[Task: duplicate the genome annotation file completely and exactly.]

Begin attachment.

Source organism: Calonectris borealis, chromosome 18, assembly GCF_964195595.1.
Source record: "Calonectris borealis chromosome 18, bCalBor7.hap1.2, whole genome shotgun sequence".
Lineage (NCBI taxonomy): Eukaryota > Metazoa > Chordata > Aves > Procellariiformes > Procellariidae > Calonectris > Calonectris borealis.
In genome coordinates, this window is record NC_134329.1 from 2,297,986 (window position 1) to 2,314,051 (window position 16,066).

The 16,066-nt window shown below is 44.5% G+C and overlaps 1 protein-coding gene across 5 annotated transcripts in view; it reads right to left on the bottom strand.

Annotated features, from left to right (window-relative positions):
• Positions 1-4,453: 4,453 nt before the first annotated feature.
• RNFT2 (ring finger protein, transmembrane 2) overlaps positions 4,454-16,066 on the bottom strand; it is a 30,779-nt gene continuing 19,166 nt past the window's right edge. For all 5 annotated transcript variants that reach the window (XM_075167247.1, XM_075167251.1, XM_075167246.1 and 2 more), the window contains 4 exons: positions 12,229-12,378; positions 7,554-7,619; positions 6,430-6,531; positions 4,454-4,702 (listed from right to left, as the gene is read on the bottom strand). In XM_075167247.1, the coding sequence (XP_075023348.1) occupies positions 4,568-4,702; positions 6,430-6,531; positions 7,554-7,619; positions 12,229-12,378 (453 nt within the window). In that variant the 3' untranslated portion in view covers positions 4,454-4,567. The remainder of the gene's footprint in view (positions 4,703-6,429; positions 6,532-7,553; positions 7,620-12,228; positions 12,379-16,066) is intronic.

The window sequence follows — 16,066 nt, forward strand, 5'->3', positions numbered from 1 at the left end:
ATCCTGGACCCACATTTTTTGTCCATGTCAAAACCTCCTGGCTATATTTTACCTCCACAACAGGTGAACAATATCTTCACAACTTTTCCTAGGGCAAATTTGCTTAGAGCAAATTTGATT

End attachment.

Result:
Source organism: Calonectris borealis, chromosome 18, assembly GCF_964195595.1.
Source record: "Calonectris borealis chromosome 18, bCalBor7.hap1.2, whole genome shotgun sequence".
Lineage (NCBI taxonomy): Eukaryota > Metazoa > Chordata > Aves > Procellariiformes > Procellariidae > Calonectris > Calonectris borealis.
In genome coordinates, this window is record NC_134329.1 from 2,297,986 (window position 1) to 2,314,051 (window position 16,066).

The 16,066-nt window shown below is 44.5% G+C and overlaps 1 protein-coding gene across 5 annotated transcripts in view; it reads right to left on the bottom strand.

Annotated features, from left to right (window-relative positions):
• Positions 1-4,453: 4,453 nt before the first annotated feature.
• RNFT2 (ring finger protein, transmembrane 2) overlaps positions 4,454-16,066 on the bottom strand; it is a 30,779-nt gene continuing 19,166 nt past the window's right edge. For all 5 annotated transcript variants that reach the window (XM_075167247.1, XM_075167251.1, XM_075167246.1 and 2 more), the window contains 4 exons: positions 12,229-12,378; positions 7,554-7,619; positions 6,430-6,531; positions 4,454-4,702 (listed from right to left, as the gene is read on the bottom strand). In XM_075167247.1, the coding sequence (XP_075023348.1) occupies positions 4,568-4,702; positions 6,430-6,531; positions 7,554-7,619; positions 12,229-12,378 (453 nt within the window). In that variant the 3' untranslated portion in view covers positions 4,454-4,567. The remainder of the gene's footprint in view (positions 4,703-6,429; positions 6,532-7,553; positions 7,620-12,228; positions 12,379-16,066) is intronic.

The window sequence follows — 16,066 nt, forward strand, 5'->3', positions numbered from 1 at the left end:
ATCCTGGACCCACATTTTTTGTCCATGTCAAAACCTCCTGGCTATATTTTACCTCCACAACAGGTGAACAATATCTTCACAACTTTTCCTAGGGCAAATTTGCTTAGAGCAAATTTGATT